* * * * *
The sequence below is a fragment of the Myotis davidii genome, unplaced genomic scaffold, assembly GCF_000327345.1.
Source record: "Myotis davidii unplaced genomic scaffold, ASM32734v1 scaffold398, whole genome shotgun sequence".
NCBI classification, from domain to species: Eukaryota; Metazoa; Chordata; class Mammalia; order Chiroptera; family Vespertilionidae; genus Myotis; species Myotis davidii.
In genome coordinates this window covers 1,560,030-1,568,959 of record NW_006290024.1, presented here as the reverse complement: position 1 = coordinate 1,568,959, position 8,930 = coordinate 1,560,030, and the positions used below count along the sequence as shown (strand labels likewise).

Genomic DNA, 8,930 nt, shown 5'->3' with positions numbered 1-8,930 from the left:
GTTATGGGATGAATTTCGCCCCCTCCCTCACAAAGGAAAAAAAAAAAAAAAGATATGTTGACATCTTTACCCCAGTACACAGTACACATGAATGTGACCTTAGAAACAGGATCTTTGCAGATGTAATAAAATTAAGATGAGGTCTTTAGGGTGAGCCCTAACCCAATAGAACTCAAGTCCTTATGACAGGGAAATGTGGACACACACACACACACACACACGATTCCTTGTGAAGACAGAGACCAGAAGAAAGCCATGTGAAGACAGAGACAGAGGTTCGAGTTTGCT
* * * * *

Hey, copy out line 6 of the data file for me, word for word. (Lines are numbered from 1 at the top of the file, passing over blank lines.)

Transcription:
GTTATGGGATGAATTTCGCCCCCTCCCTCACAAAGGAAAAAAAAAAAAAAAGATATGTTGACATCTTTACCCCAGTACACAGTACACATGAATGTGACCTTAGAAACAGGATCTTTGCAGATGTAATAAAATTAAGATGAGGTCTTTAGGGTGAGCCCTAACCCAATAGAACTCAAGTCCTTATGACAGGGAAATGTGGACACACACACACACACACACACGATTCCTTGTGAAGACAGAGACCAGAAGAAAGCCATGTGAAGACAGAGACAGAGGTTCGAGTTTGCT